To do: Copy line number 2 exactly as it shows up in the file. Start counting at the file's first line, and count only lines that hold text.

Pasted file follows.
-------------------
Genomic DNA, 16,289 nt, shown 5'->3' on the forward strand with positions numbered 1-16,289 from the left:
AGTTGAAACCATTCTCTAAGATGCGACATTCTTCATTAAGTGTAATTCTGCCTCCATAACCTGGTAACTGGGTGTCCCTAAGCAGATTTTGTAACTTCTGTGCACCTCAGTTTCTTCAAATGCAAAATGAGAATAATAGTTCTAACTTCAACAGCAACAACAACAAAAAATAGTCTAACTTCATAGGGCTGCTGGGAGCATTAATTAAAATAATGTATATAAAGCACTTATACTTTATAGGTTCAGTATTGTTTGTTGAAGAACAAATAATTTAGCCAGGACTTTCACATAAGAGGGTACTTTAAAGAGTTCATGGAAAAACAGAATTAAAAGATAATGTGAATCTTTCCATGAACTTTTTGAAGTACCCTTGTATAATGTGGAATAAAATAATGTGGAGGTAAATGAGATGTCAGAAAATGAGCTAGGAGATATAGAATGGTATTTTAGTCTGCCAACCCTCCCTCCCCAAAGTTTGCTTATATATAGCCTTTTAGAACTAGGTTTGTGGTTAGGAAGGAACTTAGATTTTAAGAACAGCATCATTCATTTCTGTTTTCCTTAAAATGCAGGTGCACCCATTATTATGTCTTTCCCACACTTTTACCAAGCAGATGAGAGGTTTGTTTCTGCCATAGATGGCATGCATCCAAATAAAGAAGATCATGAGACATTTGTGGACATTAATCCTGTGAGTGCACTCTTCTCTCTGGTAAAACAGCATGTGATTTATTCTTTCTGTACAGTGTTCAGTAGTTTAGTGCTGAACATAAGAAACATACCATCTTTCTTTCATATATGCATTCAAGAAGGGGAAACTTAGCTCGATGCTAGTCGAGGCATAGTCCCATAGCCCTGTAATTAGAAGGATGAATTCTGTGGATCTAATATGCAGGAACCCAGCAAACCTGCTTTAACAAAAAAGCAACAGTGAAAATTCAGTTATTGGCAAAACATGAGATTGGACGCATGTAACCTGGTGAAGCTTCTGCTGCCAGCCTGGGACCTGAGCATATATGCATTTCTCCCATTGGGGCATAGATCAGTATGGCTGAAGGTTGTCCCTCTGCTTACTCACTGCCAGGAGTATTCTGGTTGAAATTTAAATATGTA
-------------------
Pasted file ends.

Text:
AGTTGAAACCATTCTCTAAGATGCGACATTCTTCATTAAGTGTAATTCTGCCTCCATAACCTGGTAACTGGGTGTCCCTAAGCAGATTTTGTAACTTCTGTGCACCTCAGTTTCTTCAAATGCAAAATGAGAATAATAGTTCTAACTTCAACAGCAACAACAACAAAAAATAGTCTAACTTCATAGGGCTGCTGGGAGCATTAATTAAAATAATGTATATAAAGCACTTATACTTTATAGGTTCAGTATTGTTTGTTGAAGAACAAATAATTTAGCCAGGACTTTCACATAAGAGGGTACTTTAAAGAGTTCATGGAAAAACAGAATTAAAAGATAATGTGAATCTTTCCATGAACTTTTTGAAGTACCCTTGTATAATGTGGAATAAAATAATGTGGAGGTAAATGAGATGTCAGAAAATGAGCTAGGAGATATAGAATGGTATTTTAGTCTGCCAACCCTCCCTCCCCAAAGTTTGCTTATATATAGCCTTTTAGAACTAGGTTTGTGGTTAGGAAGGAACTTAGATTTTAAGAACAGCATCATTCATTTCTGTTTTCCTTAAAATGCAGGTGCACCCATTATTATGTCTTTCCCACACTTTTACCAAGCAGATGAGAGGTTTGTTTCTGCCATAGATGGCATGCATCCAAATAAAGAAGATCATGAGACATTTGTGGACATTAATCCTGTGAGTGCACTCTTCTCTCTGGTAAAACAGCATGTGATTTATTCTTTCTGTACAGTGTTCAGTAGTTTAGTGCTGAACATAAGAAACATACCATCTTTCTTTCATATATGCATTCAAGAAGGGGAAACTTAGCTCGATGCTAGTCGAGGCATAGTCCCATAGCCCTGTAATTAGAAGGATGAATTCTGTGGATCTAATATGCAGGAACCCAGCAAACCTGCTTTAACAAAAAAGCAACAGTGAAAATTCAGTTATTGGCAAAACATGAGATTGGACGCATGTAACCTGGTGAAGCTTCTGCTGCCAGCCTGGGACCTGAGCATATATGCATTTCTCCCATTGGGGCATAGATCAGTATGGCTGAAGGTTGTCCCTCTGCTTACTCACTGCCAGGAGTATTCTGGTTGAAATTTAAATATGTA